Swaminathan Aiyar has written a somewhat interesting piece in the Times of India today. Titled ‘Democracy depends on the unelected’, he raises some appealing issues on the status and working of the democratic process in India and the role of the unelected institutions. (See TOI, Sunday, Editorial 27th Jan, 08)

“The Constitution created other unelected bodies such as the Supreme Court and the Election Commission – which are the most respected in India precisely because they keep elected politicians in check.”

These are the last few lines in the Article that sum up his basic arguments in the paper. What is worth to be noted is that Mr. Aiyar bases this on the primary premise by drawing a link amongst what he suggests are the most respected institutions in the Country (The SC, Election Commission and the Army) – that they all are unelected. Theoretically this statement could be true, but I’m not sure with the present state of things in the Country, I’d agree with it.

When the Supreme Court goes on a popularity track, deciding cases it is not authorized to do so, creates new mechanisms to solve issues; it violates the democratic ethos in the Country. When the Court has decided according to the law, it has always gained respect in the eyes of the people. On the other hand, when it has involved itself with political questions and not decided otherwise according to the law, it has lost the respect of the people. The best examples of losing respect that I can give are ADM Jabalpur and PV Narsimharao’s case( JMM Bribery case).

I have written earlier that there is an idea of constitutional limitations prevalent in our Country and the Court is presented with the task to see that the executive and legislatures work within these limitations. Needless to say, the Court itself is bound by these limitations and cannot violate them. Mr. Aiyar rightly points out that the Constitution has created institutions such as the Supreme Court and the Election Commission to limit the abuse of political power – that is the very idea of judicial review that is prevalent in the paramount parchment. However, the ‘most respected institution’ in the Country must exercise some amount of self-restraint in interfering with the democratic process. The more it does so, the more it loses respect.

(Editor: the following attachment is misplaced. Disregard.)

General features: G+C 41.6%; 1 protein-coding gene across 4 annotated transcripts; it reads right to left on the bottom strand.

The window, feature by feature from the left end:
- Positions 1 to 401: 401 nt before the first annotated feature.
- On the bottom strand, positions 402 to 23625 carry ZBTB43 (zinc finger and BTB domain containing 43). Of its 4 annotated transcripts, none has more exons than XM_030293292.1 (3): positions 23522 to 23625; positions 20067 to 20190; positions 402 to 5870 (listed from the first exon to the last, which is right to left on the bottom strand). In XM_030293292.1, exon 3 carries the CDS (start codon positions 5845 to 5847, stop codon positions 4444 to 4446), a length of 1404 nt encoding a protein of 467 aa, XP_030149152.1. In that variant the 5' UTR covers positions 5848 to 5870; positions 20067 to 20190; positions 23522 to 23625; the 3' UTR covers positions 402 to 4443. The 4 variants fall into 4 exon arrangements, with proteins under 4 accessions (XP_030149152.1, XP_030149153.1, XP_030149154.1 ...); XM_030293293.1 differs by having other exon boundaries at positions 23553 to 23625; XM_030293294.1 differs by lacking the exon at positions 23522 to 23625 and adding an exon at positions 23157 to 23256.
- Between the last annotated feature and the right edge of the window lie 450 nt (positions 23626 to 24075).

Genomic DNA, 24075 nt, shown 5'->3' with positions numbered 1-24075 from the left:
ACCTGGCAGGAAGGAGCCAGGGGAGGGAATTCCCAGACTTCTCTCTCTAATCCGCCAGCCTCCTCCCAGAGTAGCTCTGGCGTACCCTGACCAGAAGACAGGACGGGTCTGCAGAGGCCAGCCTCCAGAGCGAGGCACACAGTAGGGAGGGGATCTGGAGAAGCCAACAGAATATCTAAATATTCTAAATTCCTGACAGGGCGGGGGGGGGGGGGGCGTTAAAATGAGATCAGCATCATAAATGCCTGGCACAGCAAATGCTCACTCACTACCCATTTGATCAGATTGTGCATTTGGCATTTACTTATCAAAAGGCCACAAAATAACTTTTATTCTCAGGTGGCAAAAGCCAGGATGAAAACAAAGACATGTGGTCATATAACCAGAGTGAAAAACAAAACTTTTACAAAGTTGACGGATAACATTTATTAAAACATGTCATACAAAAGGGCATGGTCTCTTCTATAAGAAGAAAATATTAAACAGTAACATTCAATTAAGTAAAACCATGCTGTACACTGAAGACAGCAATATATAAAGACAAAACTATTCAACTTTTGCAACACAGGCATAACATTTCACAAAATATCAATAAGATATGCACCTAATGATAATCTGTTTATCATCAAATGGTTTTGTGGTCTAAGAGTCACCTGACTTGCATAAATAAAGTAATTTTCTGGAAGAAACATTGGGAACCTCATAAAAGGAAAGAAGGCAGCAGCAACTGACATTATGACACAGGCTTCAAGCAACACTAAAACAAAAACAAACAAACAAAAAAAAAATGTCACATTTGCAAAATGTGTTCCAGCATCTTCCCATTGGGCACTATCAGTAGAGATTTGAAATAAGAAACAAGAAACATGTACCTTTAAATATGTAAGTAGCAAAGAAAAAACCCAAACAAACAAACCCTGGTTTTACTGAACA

The second part of Mr. Aiyar’s piece, one that I totally agree with, is about the two pillars of democracy. Mr Aiyar elucidates that democracy stands on two pillars- Constitutional democracy that lays down the rule of law, and popular democracy that elects the politicians.

“Constitutional democracy nurtures dissent, which elected politicians would dearly love to squash if they could”

The essence of democracy is about the right to dissent and be heard and it is the Constitutional democracy that protects this rights, while popular democracy supports the majority with and interplay of money and vote-bank politics. It is very essential in a democracy that the rights of minorities are protected and Constitutional mechanisms do precisely that. The individuality of the rights guaranteed under Part III of the Constitution and remedies for the same under Article 32 are sacred in this nature.

I was a little surprised to see Mr. Aiyar writing like this at first, but after remembering his views on Gujarat and other similar situations, one is expected to get such views from him. On republic day, he seeks to pay tribute to the unelected officials for preserving the democracy, mainly the unelected constitutional framers (Constituent assembly) who gave us the document.